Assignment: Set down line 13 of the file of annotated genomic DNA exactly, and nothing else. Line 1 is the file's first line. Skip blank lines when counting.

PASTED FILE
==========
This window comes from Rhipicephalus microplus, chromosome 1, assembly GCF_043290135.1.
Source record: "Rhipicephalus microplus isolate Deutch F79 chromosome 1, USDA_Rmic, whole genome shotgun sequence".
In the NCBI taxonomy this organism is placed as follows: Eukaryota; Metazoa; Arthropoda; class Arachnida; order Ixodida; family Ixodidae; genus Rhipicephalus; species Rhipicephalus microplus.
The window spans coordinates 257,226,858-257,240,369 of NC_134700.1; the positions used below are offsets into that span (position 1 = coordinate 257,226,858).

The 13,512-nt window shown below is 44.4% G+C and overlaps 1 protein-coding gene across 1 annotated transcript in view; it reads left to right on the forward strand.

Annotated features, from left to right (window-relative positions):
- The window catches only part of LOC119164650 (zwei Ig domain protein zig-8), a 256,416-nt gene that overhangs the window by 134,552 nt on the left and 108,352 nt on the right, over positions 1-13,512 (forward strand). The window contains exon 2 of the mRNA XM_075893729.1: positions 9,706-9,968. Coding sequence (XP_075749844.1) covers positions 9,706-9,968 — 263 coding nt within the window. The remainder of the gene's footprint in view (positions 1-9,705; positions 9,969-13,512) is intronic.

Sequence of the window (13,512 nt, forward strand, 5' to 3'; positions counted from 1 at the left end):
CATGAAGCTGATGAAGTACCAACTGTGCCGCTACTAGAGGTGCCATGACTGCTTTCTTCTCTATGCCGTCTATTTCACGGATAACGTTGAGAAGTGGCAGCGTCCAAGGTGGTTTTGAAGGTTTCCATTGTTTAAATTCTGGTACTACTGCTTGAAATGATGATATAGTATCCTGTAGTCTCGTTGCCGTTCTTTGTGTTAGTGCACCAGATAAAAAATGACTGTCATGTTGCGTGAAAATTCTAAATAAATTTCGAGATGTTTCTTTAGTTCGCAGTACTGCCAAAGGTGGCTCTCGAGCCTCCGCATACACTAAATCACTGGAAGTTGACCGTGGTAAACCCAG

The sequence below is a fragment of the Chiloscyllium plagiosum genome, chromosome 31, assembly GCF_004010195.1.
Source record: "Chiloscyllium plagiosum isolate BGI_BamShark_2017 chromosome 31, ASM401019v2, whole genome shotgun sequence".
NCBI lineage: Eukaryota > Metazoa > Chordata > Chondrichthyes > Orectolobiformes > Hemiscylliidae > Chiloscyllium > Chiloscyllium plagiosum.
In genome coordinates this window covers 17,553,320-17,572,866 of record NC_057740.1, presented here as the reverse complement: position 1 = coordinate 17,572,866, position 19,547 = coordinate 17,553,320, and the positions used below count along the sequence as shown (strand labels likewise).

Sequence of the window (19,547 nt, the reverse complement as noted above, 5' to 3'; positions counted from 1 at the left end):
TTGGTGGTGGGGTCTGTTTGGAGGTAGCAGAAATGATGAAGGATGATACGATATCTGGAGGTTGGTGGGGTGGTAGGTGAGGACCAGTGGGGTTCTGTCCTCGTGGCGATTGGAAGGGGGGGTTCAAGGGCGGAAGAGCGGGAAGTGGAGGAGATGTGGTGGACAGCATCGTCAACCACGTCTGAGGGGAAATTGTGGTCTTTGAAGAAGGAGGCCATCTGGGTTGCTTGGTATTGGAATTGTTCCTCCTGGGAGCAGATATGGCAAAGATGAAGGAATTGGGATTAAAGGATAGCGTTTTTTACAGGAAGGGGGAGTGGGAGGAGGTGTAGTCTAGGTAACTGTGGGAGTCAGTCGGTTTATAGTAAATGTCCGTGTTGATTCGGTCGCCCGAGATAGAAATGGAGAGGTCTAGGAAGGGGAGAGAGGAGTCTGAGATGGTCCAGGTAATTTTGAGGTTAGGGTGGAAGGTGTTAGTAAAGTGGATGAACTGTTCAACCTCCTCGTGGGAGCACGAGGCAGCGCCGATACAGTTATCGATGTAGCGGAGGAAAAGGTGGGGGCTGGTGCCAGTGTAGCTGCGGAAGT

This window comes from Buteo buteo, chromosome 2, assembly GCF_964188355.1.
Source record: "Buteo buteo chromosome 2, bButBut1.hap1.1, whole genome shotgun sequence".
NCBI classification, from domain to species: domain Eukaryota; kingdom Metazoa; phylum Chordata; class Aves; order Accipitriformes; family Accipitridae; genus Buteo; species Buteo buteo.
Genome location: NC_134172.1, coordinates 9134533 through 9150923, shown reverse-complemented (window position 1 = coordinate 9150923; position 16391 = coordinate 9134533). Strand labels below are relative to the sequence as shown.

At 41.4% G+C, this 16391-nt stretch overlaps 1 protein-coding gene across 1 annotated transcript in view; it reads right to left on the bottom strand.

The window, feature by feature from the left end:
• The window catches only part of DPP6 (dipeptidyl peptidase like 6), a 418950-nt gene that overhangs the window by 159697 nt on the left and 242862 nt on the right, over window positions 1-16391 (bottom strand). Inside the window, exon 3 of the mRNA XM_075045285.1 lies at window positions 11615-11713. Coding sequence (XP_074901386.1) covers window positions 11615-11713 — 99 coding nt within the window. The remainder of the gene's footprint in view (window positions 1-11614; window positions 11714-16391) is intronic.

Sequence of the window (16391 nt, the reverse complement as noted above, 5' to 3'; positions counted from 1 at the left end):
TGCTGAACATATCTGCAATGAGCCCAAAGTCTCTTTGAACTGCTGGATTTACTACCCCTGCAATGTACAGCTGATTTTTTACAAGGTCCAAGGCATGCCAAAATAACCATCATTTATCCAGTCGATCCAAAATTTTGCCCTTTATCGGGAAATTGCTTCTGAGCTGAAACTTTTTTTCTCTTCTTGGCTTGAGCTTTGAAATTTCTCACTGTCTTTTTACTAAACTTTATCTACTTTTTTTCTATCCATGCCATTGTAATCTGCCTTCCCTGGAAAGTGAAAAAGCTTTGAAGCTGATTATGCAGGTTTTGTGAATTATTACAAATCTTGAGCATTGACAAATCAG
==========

In genome coordinates this window covers 17,553,320-17,572,866 of record NC_057740.1, presented here as the reverse complement: position 1 = coordinate 17,572,866, position 19,547 = coordinate 17,553,320, and the positions used below count along the sequence as shown (strand labels likewise).